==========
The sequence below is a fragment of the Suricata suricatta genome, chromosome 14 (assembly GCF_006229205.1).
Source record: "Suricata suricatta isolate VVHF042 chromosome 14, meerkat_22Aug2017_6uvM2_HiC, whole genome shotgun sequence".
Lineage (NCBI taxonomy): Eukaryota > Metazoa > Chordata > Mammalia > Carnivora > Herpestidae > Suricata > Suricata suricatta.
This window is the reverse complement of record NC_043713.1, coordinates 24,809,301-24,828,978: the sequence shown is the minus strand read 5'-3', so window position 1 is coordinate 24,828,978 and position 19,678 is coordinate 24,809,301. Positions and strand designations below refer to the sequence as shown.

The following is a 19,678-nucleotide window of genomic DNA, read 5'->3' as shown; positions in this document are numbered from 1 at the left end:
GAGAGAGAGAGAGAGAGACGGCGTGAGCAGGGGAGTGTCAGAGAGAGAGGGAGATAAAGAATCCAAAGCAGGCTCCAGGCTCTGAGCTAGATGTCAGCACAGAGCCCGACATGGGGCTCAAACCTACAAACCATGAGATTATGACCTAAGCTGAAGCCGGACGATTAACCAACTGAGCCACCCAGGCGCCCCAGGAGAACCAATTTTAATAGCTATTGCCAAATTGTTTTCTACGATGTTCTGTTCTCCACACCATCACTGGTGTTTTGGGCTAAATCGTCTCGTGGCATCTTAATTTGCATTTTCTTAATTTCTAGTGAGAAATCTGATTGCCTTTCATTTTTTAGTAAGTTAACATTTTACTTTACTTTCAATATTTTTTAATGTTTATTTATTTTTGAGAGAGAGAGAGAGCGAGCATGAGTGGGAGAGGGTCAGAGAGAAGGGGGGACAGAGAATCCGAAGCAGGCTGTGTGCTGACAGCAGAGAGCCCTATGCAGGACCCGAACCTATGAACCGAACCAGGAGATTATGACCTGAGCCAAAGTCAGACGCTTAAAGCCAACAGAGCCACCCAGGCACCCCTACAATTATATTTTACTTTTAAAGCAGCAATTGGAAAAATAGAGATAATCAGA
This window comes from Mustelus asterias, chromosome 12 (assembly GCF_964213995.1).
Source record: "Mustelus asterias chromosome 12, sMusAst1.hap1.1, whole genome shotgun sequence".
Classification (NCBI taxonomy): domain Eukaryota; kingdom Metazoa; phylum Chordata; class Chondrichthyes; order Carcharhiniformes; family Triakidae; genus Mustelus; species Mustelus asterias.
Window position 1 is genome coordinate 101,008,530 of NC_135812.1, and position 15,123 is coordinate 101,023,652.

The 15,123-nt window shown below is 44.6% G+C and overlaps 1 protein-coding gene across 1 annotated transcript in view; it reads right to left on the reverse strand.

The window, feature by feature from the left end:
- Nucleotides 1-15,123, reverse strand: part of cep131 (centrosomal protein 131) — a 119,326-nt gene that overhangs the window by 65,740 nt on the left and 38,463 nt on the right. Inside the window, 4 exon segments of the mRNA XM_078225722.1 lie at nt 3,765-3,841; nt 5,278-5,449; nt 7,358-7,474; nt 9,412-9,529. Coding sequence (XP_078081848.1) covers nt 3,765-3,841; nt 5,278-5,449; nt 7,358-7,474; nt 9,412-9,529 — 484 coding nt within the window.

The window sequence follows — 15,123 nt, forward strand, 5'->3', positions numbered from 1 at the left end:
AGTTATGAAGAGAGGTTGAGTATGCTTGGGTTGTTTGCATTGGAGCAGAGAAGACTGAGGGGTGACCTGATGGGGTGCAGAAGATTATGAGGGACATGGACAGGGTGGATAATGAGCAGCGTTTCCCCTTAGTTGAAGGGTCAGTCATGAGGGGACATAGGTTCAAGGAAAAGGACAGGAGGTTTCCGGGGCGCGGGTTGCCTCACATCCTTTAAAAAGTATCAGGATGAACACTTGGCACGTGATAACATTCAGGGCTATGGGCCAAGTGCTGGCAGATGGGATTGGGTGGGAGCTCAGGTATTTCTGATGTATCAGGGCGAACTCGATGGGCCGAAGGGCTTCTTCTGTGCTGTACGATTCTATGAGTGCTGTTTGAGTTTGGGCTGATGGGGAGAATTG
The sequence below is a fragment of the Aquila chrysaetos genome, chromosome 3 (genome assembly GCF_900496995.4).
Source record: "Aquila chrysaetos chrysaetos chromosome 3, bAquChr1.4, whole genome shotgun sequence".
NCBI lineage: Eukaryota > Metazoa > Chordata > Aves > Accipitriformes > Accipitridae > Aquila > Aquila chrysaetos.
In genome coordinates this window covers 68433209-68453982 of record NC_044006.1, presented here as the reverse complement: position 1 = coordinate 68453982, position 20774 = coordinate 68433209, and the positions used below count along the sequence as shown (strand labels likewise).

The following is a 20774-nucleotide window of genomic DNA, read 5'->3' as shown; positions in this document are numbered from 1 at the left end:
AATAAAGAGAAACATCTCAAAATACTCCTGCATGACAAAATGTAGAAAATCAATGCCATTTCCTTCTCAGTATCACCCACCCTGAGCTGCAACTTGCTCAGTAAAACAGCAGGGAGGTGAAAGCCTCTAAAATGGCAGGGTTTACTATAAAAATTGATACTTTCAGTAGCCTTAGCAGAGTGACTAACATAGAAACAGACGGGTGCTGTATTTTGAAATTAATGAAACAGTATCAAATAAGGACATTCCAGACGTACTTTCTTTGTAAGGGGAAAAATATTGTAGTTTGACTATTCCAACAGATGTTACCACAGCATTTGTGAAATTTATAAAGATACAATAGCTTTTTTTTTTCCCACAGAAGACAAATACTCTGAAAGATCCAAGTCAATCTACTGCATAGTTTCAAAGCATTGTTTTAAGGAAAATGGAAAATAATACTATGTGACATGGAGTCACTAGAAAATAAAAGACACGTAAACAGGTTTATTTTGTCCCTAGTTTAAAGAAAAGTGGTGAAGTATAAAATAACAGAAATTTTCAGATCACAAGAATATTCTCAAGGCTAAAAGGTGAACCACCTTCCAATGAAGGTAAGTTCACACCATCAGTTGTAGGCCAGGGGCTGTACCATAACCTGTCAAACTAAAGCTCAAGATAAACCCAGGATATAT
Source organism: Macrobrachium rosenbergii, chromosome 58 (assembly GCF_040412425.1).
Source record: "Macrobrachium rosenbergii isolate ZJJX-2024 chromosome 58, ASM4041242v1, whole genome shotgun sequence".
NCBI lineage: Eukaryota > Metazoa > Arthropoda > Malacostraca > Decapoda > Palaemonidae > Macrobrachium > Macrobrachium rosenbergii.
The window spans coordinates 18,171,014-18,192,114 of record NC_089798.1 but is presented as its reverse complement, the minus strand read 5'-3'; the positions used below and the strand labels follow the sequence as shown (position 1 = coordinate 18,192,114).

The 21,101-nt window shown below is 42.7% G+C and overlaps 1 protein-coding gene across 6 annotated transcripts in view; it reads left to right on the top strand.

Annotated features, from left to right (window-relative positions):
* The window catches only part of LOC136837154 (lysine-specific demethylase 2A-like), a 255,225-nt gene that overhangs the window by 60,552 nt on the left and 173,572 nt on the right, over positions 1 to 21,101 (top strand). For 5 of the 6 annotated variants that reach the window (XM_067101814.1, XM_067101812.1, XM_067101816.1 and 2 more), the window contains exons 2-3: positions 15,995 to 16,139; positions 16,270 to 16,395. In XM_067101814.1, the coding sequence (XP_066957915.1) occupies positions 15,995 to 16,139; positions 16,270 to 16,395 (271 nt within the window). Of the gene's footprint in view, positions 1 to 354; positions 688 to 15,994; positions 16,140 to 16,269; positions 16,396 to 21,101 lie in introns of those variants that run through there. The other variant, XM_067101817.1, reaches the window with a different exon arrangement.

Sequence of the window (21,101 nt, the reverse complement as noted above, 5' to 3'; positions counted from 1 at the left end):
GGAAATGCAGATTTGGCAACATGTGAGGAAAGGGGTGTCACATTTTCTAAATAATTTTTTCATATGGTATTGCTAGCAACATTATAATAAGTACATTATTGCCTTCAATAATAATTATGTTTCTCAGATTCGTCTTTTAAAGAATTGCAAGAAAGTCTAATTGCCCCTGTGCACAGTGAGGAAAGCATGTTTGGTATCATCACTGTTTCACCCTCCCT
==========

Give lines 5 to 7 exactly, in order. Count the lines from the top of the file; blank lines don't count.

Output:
The following is a 19,678-nucleotide window of genomic DNA, read 5'->3' as shown; positions in this document are numbered from 1 at the left end:
GAGAGAGAGAGAGAGAGACGGCGTGAGCAGGGGAGTGTCAGAGAGAGAGGGAGATAAAGAATCCAAAGCAGGCTCCAGGCTCTGAGCTAGATGTCAGCACAGAGCCCGACATGGGGCTCAAACCTACAAACCATGAGATTATGACCTAAGCTGAAGCCGGACGATTAACCAACTGAGCCACCCAGGCGCCCCAGGAGAACCAATTTTAATAGCTATTGCCAAATTGTTTTCTACGATGTTCTGTTCTCCACACCATCACTGGTGTTTTGGGCTAAATCGTCTCGTGGCATCTTAATTTGCATTTTCTTAATTTCTAGTGAGAAATCTGATTGCCTTTCATTTTTTAGTAAGTTAACATTTTACTTTACTTTCAATATTTTTTAATGTTTATTTATTTTTGAGAGAGAGAGAGAGCGAGCATGAGTGGGAGAGGGTCAGAGAGAAGGGGGGACAGAGAATCCGAAGCAGGCTGTGTGCTGACAGCAGAGAGCCCTATGCAGGACCCGAACCTATGAACCGAACCAGGAGATTATGACCTGAGCCAAAGTCAGACGCTTAAAGCCAACAGAGCCACCCAGGCACCCCTACAATTATATTTTACTTTTAAAGCAGCAATTGGAAAAATAGAGATAATCAGA
This window comes from Mustelus asterias, chromosome 12 (assembly GCF_964213995.1).